Adolescent Girls in Tanzania Adapt to COVID-19 Restrictions to Continue Work Against HIV/AIDS

Young women in Tanzania

Adolescent girls (aged 12-19 years) in sub-Saharan Africa account for 71 percent of new annual HIV infections among adolescents and face higher HIV infection rates than males the same age. Additionally, HIV/AIDS remains the leading cause of death among adolescent girls and young women, ages 15-19, in eastern and southern Africa. The U.S. Centers for Disease Control and Prevention (CDC) works with partners in Tanzania to help adolescent girls and young women with tailored, comprehensive programs that provide skills to safely navigate their future, and to help the country reach HIV epidemic control.

Through community-based interventions and programs and CDC support, ICAP aims to deliver comprehensive HIV prevention services, from testing to viral load suppression support, across seven regions of Tanzania this year. Working with the Government of Tanzania and CDC, ICAP delivers community-based HIV services in an accessible and appropriate manner for all Tanzanians who need them.

CDC and ICAP began implementing the DREAMS (Determined, Resilient, Empowered, AIDS-free, Mentored and Safe) initiative in the Kagera region of Tanzania in 2018, using funding from the U.S. President’s Emergency Plan for AIDS Relief (PEPFAR) program. DREAMS was established in 15 countries with the goal of reducing HIV infections by 40% among young girls by providing a comprehensive package of services directly to the girls, their parents, and their community based upon each girl’s unique needs. DREAMS services include HIV testing, peer support through DREAMS groups, economic empowerment through group savings, and income-generating activities to females age 15-24 years.

The DREAMS program overcame diverse challenges over the past two years and also encountered pressures due to the COVID-19 pandemic. One unique challenge that remains is the recruitment and retention of at-risk young women in the program. When Furaha* was identified as a potential DREAMS participant, she was 24 years old with a kindergarten-level education. Unable to read or write and only able to count to 10, Furaha was embarrassed about her education level and hesitant to join DREAMS. Providing for her family and two children left her little time to complete the program. Valentina, a DREAMS community outreach volunteer, met with Furaha several times to discuss the services available. Furaha was especially interested in how the DREAMS savings and loans group could help her start and sustain a business. However, before Furaha could join, she would first have to learn how to read and write.

Through a tailored approach to Furaha’s schedule and other concerns, Valentina successfully recruited and taught Furaha vital literacy skills.

“Valentina created a friendly environment for me to learn and ensured that I feel free. She took me step by step through the learning process and emphasized that I should also take extra initiatives to practice independently. Thanks to DREAMS, I can support my children with some of their homework, and in my business, I can manage simple calculations. I feel like I have added value in my life and to my family, and I couldn’t be prouder of myself,” Furaha said.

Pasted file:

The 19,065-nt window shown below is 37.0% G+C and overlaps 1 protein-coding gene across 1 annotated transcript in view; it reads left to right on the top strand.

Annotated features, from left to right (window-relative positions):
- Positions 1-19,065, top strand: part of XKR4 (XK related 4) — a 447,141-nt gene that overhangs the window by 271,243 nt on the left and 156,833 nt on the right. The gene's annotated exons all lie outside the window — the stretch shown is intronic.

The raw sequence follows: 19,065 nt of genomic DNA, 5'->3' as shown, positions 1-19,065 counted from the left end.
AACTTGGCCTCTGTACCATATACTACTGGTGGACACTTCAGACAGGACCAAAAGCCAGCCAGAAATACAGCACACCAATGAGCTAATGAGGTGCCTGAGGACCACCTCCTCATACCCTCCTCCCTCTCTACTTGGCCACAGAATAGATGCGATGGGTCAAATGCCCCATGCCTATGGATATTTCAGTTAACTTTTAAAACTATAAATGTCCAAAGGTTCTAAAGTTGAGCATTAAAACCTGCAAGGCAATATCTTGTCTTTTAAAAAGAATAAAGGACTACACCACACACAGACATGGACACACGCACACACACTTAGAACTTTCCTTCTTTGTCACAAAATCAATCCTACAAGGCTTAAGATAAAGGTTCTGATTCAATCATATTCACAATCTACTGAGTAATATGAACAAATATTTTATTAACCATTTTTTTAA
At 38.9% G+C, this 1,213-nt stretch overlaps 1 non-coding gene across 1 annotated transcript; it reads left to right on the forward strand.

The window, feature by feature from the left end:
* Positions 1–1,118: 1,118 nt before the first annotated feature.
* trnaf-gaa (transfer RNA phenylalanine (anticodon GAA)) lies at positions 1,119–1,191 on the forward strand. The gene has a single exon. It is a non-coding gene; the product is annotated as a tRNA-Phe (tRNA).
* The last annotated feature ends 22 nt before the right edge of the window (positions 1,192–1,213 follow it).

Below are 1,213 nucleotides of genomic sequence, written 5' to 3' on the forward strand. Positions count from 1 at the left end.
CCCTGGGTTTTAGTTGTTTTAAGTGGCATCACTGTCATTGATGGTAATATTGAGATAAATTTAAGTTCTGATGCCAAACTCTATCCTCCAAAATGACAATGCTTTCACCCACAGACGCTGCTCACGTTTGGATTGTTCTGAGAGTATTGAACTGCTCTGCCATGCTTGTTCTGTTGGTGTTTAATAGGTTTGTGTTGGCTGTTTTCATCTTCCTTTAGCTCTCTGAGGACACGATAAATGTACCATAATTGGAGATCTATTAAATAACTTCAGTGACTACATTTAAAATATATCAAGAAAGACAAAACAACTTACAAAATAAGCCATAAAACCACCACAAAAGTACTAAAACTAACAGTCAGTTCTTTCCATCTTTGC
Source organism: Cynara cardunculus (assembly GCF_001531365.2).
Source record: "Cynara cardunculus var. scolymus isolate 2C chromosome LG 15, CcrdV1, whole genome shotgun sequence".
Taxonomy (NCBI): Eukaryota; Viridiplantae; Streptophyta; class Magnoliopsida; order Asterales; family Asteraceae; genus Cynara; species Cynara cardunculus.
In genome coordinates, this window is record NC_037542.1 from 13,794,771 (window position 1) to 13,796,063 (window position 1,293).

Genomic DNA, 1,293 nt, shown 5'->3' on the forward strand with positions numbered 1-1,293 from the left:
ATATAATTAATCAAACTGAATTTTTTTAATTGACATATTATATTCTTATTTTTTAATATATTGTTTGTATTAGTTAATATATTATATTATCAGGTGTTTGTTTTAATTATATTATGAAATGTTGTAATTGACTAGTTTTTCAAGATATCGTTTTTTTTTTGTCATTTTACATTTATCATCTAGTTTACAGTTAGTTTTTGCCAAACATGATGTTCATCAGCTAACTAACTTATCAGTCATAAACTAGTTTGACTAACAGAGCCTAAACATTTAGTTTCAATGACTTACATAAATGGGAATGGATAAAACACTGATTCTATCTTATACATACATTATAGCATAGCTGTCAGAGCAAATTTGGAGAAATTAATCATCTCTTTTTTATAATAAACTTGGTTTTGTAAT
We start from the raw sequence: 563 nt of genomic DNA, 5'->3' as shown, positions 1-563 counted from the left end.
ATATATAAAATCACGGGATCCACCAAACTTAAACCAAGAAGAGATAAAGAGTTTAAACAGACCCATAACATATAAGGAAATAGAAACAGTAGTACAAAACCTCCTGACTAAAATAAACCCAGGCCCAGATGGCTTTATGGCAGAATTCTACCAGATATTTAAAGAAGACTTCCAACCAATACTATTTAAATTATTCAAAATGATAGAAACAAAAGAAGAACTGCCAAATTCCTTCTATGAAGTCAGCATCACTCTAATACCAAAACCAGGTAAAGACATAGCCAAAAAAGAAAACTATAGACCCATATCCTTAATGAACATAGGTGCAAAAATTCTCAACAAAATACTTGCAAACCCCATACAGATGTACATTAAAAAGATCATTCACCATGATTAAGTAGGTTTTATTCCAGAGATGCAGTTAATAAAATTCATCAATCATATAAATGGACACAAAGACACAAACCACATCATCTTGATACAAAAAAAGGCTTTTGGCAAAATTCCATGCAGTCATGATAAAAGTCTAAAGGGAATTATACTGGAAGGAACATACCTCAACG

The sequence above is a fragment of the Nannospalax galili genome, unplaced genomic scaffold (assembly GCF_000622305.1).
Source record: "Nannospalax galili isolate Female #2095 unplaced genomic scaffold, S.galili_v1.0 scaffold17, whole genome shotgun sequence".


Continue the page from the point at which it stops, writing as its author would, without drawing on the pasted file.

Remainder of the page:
Beyond day-to-day challenges in Kagera, the COVID-19 pandemic also impacted enrollment in the DREAMS program. Group meetings, which are key to addressing loans and savings issues for established groups, came to a halt.

Farijika* is a DREAMS group of 25 young women with a successful saving and loans program. In May 2020, after one year, the group reported savings of 2,320,000 Tanzanian shillings (approx. $1,000 U.S.). With the halting of group gatherings due to COVID-19, Farijika adopted mitigation strategies, including all-remote communication through WhatsApp, phone, and text messaging.

Thanks in part to these strategies, the group completed the DREAMS program in December 2020, after 18 months of engagement. At the end of the program, all the 25 participants continue to report an HIV negative status. The FIKIA program is also helping the group establish a commercial bank account and apply for a government interest-free loan, allowing the group to thrive in the future.

“There was a time when I couldn’t see my future as an independent girl; all I could think of was how my boyfriend would take care of me. Seeing how DREAMS has transformed us, made us strong in economic and health-related issues is a huge success for me. We are in the process of accessing a loan, and I am looking forward to seeing how the loan will strengthen our small businesses,” one group member commented.

With support from CDC and ICAP, the DREAMS program in Kagera has reached more than 36,000 young women with comprehensive testing, family planning, and psychosocial services. While overcoming routine and extraordinary challenges, DREAMS in Kagera works tirelessly to prevent HIV transmission and ensure all young women have a bright, healthy, and safe future.

(* = Name change)

Page last reviewed: June 9, 2021
Content source: Global Health